Let’s start with pixels. A pixel is the smallest unit of a digital image that makes up a complete image or video or any visible thing on a digital display. Put simply, they’re the tiny details that form the bigger picture, and a pixel is often in square form to avoid any gaps. Digital cameras capture millions of these pixels via millions of censors, and the term used to describe each group of million is, you guessed it, a megapixel. So a camera with an image sensor that has about 14 million pixels is said to have a 14-megapixel resolution.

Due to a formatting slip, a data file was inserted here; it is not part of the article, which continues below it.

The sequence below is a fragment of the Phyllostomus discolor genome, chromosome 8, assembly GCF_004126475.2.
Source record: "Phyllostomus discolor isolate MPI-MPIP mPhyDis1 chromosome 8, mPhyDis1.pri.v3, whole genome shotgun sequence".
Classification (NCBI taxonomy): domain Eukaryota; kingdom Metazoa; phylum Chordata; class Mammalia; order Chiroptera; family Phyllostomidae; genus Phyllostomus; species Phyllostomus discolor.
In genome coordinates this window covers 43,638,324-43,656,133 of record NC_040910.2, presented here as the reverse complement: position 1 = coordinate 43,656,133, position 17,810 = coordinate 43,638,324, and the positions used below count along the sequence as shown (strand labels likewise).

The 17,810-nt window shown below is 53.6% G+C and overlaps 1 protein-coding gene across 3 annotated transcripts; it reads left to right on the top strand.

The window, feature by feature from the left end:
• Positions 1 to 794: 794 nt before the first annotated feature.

Picture a very low-resolution image you’ve seen online, often described as “pixelated”. If you counted the squares, or pixels, that make up the image, you wouldn’t be counting all that many. The more “pixelated” an image, the fewer the pixels. So few, in fact, that you can actually start to make out each one individually. It gives the appearance that it’s pieced together by small blocks, which is actually entirely true. Conversely, the more of these pixels, the sharper the image will look.